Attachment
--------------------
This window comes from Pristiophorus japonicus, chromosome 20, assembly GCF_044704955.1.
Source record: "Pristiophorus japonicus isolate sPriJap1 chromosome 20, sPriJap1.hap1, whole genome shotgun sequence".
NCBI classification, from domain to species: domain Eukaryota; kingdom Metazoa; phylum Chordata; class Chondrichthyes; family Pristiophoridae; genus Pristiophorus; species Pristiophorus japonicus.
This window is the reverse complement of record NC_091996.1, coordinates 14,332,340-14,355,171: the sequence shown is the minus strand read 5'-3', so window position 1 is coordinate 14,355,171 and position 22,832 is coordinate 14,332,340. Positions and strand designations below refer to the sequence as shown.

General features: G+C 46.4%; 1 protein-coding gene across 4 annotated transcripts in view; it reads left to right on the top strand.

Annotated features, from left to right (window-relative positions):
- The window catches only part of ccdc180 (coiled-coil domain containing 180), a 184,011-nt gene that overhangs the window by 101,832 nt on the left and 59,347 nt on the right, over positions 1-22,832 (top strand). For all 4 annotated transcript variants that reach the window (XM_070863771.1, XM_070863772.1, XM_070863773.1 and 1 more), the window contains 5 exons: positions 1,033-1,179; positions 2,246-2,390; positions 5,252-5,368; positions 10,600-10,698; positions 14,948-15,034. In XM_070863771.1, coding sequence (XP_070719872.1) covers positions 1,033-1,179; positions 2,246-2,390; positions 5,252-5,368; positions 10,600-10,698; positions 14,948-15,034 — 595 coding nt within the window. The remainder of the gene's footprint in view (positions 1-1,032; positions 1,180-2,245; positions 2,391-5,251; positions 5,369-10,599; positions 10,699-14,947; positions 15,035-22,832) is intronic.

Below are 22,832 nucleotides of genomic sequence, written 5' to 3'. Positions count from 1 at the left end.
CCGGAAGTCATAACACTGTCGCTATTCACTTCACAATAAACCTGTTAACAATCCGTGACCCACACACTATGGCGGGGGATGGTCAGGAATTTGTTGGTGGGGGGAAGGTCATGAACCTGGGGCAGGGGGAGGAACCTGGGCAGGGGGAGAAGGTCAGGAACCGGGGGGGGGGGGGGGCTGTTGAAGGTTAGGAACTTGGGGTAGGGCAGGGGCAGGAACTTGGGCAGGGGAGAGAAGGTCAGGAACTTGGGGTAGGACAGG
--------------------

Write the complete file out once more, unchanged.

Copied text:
This window comes from Pristiophorus japonicus, chromosome 20, assembly GCF_044704955.1.
Source record: "Pristiophorus japonicus isolate sPriJap1 chromosome 20, sPriJap1.hap1, whole genome shotgun sequence".
NCBI classification, from domain to species: domain Eukaryota; kingdom Metazoa; phylum Chordata; class Chondrichthyes; family Pristiophoridae; genus Pristiophorus; species Pristiophorus japonicus.
This window is the reverse complement of record NC_091996.1, coordinates 14,332,340-14,355,171: the sequence shown is the minus strand read 5'-3', so window position 1 is coordinate 14,355,171 and position 22,832 is coordinate 14,332,340. Positions and strand designations below refer to the sequence as shown.

General features: G+C 46.4%; 1 protein-coding gene across 4 annotated transcripts in view; it reads left to right on the top strand.

Annotated features, from left to right (window-relative positions):
- The window catches only part of ccdc180 (coiled-coil domain containing 180), a 184,011-nt gene that overhangs the window by 101,832 nt on the left and 59,347 nt on the right, over positions 1-22,832 (top strand). For all 4 annotated transcript variants that reach the window (XM_070863771.1, XM_070863772.1, XM_070863773.1 and 1 more), the window contains 5 exons: positions 1,033-1,179; positions 2,246-2,390; positions 5,252-5,368; positions 10,600-10,698; positions 14,948-15,034. In XM_070863771.1, coding sequence (XP_070719872.1) covers positions 1,033-1,179; positions 2,246-2,390; positions 5,252-5,368; positions 10,600-10,698; positions 14,948-15,034 — 595 coding nt within the window. The remainder of the gene's footprint in view (positions 1-1,032; positions 1,180-2,245; positions 2,391-5,251; positions 5,369-10,599; positions 10,699-14,947; positions 15,035-22,832) is intronic.

Below are 22,832 nucleotides of genomic sequence, written 5' to 3'. Positions count from 1 at the left end.
CCGGAAGTCATAACACTGTCGCTATTCACTTCACAATAAACCTGTTAACAATCCGTGACCCACACACTATGGCGGGGGATGGTCAGGAATTTGTTGGTGGGGGGAAGGTCATGAACCTGGGGCAGGGGGAGGAACCTGGGCAGGGGGAGAAGGTCAGGAACCGGGGGGGGGGGGGGGCTGTTGAAGGTTAGGAACTTGGGGTAGGGCAGGGGCAGGAACTTGGGCAGGGGAGAGAAGGTCAGGAACTTGGGGTAGGACAGG